How To Mentally Prepare For a Thru-Hike: Tips, Tricks and Advice

To mentally prepare for a thru-hike is no small feat. A thru hike is an end-to-end affair over a very (very, very, very) long distance, and it normally takes months to complete such a thing. In the United States there are three famous monsters, collectively known as the Triple Crown to the legends that have wandered the entirety of them all.

They are the 2,200-mile Appalachian Trail, the 2,653-mile Pacific Crest Trail and the 3,100-mile Continental Divide Trail. And you have probably heard of them.

Hikers leave home for months at a time and traverse various different environmental regions through a range of different climatic conditions over various elevations, all the while carrying everything they need to eat and sleep.

Understandably, this is going to require some preparation, both physical and mental.

Yet, there is only so much mental preparation you can do, and it will only get you so far. The real stuff, the good stuff, the stuff you find out about yourself; you learn that on the thru hike.

Nonetheless it is important to give yourself every advantage possible in order to complete one of these gargantuan endeavors.

So, here I present to you 15 different tips, tricks and pieces of advice that will help you to prepare mentally for what is to come. It is probably useful to jot a few of these down and take them with you for reference on the trail. You know, for when the times get a little rough.

1. Have an emergency toy for when things get too hard

You know when there is a baby that will not stop crying until it gets that one single toy. The favorite toy. Well, that is you on that crazy-long trail. A baby. At some point, you are going to spit the dummy, plonk your bottom on the ground, and refuse to budge another inch. At this time, you need that one special toy that is going to make everything alright again.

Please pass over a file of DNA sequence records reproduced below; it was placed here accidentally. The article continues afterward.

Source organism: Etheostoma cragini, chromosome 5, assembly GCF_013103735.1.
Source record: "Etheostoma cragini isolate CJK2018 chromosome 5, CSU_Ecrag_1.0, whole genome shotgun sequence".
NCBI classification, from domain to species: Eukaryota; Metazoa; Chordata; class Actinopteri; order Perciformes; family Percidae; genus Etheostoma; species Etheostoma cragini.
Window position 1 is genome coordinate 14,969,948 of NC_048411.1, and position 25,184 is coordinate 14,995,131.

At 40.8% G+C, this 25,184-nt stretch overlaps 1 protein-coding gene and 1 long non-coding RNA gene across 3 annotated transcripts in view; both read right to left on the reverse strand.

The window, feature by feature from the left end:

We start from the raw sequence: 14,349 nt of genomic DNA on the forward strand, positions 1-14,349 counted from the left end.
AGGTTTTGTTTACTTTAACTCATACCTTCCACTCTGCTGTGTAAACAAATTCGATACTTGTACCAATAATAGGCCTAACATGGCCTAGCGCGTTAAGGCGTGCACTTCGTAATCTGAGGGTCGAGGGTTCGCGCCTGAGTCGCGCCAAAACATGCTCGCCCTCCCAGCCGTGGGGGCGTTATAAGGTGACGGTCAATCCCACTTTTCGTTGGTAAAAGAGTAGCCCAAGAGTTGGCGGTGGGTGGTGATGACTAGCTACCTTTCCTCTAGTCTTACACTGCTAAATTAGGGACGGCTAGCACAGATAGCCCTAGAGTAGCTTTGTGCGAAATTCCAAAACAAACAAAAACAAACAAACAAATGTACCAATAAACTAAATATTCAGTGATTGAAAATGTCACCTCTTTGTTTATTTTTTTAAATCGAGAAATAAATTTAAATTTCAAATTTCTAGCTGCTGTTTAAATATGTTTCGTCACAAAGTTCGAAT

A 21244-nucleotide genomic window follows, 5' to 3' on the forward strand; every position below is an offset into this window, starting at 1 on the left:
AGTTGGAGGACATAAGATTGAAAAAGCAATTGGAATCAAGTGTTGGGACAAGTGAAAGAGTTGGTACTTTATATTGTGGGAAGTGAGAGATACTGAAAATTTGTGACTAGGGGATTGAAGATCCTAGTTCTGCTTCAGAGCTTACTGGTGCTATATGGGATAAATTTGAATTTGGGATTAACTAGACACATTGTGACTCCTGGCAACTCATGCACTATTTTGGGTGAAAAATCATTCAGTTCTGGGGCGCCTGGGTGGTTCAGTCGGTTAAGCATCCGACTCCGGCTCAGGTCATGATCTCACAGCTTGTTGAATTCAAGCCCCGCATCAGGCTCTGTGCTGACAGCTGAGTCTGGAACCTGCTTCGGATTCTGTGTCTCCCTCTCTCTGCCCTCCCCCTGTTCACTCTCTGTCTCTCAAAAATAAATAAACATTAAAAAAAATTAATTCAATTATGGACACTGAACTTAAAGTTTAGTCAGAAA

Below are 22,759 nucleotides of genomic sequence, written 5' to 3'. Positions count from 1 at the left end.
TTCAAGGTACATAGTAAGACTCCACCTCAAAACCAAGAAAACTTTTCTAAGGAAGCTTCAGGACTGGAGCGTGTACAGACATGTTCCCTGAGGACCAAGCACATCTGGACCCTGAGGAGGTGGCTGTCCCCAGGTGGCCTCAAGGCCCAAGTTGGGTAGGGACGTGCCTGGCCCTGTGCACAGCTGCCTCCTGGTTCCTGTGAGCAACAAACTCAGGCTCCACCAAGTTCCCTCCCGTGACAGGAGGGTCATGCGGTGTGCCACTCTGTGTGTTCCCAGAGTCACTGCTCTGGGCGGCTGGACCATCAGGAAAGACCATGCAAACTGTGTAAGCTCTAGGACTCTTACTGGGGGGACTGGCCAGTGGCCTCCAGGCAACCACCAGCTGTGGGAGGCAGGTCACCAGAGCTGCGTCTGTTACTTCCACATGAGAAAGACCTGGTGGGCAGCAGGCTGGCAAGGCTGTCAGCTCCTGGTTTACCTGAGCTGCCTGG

Now it might not necessarily be a toy. The toy can be representative of anything. For some people, they are just going to need to sit down and dig for that emergency Cadbury’s Dairy Milk Chocolate. For others it might be an early day and a sip of that 21-year-old scotch, or you have saved two hours of battery to get your Elton John fix.

It doesn’t matter what it is. Have that emergency dummy ready for when it all just gets too hard.

2. Test your gear in the worst possible weather

The peace of mind knowing you have awesome gear to rely on is invaluable. If you have crappy gear, then ahem… tough luck.

Go walking in that atrocious weather. Pitch your tent in the back garden during that weekend-long drenching, and go sit in it for hours and hours at a time. Get used to that gentle dripping sound of raindrops on your plastic roof.  Spend more time outside. The more time you are outside, the more you get used to being outside.

When you step foot on that trail for your first thru hike, you are going to be outside for 99.9% of the time for the next however-long.

3. Have awesome gear!